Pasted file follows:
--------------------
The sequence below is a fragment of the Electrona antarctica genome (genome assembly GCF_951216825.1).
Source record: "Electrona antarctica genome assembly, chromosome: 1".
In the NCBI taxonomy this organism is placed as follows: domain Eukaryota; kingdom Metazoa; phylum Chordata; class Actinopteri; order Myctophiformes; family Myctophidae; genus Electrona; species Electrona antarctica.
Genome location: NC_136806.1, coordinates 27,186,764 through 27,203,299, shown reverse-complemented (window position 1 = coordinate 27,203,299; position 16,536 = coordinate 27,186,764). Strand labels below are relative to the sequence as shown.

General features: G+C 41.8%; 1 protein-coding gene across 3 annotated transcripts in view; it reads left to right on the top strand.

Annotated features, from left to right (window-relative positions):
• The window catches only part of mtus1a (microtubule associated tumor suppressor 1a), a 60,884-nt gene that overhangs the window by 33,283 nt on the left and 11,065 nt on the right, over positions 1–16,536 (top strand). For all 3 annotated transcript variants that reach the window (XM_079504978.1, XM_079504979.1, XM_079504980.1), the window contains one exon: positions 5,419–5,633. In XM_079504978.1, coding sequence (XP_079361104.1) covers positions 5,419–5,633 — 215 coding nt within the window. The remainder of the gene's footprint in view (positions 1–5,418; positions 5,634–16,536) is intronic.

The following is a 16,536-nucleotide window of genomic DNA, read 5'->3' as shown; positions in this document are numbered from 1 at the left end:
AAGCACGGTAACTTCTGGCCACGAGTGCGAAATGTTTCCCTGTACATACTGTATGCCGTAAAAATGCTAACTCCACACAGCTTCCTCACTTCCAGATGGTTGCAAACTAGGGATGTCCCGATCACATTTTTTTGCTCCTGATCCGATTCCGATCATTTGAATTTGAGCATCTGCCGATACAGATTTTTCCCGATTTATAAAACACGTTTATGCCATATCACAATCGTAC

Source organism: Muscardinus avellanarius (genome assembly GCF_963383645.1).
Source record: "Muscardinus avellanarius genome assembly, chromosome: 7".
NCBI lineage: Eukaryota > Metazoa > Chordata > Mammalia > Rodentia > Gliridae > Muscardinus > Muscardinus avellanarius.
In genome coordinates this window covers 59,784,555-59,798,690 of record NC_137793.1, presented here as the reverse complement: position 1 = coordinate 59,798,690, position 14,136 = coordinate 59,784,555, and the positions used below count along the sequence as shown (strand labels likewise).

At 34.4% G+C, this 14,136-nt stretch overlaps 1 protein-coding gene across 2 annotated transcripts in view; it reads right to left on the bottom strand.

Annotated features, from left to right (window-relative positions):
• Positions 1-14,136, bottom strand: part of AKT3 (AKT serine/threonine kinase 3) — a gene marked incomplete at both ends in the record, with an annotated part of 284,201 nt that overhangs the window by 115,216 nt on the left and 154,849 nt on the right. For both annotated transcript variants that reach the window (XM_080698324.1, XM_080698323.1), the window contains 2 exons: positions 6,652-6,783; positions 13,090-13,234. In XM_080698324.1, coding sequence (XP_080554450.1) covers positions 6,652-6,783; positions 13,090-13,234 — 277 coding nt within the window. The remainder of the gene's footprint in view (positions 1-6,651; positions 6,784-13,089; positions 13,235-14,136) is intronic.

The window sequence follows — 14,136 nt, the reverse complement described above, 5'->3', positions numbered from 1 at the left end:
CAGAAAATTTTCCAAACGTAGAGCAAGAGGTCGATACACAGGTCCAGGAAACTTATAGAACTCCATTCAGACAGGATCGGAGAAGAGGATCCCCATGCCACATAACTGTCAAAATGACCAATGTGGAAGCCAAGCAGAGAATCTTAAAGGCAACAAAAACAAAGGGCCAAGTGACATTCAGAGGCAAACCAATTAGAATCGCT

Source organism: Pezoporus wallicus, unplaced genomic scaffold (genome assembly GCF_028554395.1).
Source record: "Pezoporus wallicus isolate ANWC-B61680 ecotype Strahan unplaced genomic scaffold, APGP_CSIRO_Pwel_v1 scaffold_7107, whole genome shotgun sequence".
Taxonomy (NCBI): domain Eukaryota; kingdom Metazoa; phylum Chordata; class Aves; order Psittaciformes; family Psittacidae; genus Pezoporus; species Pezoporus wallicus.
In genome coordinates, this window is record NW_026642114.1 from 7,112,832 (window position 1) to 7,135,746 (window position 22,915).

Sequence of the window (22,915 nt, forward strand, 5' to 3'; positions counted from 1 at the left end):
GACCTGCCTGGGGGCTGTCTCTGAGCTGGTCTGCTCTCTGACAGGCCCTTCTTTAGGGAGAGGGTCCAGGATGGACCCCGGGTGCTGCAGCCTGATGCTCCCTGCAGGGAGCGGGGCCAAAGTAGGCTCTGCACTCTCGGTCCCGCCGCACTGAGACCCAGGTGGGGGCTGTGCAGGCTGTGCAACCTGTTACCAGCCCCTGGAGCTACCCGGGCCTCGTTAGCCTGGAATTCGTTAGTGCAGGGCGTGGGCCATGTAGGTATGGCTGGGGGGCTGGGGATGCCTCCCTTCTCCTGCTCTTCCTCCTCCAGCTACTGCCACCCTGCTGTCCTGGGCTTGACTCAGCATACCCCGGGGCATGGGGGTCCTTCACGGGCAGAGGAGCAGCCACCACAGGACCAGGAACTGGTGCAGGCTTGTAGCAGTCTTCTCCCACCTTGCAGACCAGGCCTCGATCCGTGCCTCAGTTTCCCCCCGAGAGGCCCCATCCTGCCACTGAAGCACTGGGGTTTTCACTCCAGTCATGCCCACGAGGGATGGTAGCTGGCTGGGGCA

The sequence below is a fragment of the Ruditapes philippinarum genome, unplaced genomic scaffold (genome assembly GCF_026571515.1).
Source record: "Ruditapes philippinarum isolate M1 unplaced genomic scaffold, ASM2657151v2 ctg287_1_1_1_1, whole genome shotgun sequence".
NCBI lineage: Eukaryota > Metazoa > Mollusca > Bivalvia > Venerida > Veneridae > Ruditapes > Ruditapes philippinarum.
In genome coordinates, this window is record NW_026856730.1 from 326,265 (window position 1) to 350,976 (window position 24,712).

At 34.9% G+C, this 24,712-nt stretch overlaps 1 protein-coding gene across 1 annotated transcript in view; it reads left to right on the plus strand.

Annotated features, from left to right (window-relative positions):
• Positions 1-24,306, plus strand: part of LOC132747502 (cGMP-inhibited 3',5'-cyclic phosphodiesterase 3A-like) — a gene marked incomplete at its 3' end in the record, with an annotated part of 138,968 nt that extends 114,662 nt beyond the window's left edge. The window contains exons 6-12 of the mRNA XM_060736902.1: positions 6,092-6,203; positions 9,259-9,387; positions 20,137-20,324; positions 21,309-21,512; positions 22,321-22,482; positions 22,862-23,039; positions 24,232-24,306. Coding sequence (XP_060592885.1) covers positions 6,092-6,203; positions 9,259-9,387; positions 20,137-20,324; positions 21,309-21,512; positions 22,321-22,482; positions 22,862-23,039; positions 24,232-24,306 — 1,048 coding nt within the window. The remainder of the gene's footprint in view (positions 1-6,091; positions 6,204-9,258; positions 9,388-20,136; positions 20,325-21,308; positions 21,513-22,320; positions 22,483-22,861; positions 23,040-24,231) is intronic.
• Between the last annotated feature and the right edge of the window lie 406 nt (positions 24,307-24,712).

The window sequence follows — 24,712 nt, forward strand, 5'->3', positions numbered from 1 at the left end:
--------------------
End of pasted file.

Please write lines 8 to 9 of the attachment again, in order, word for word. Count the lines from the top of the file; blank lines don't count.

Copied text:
The following is a 16,536-nucleotide window of genomic DNA, read 5'->3' as shown; positions in this document are numbered from 1 at the left end:
AAGCACGGTAACTTCTGGCCACGAGTGCGAAATGTTTCCCTGTACATACTGTATGCCGTAAAAATGCTAACTCCACACAGCTTCCTCACTTCCAGATGGTTGCAAACTAGGGATGTCCCGATCACATTTTTTTGCTCCTGATCCGATTCCGATCATTTGAATTTGAGCATCTGCCGATACAGATTTTTCCCGATTTATAAAACACGTTTATGCCATATCACAATCGTAC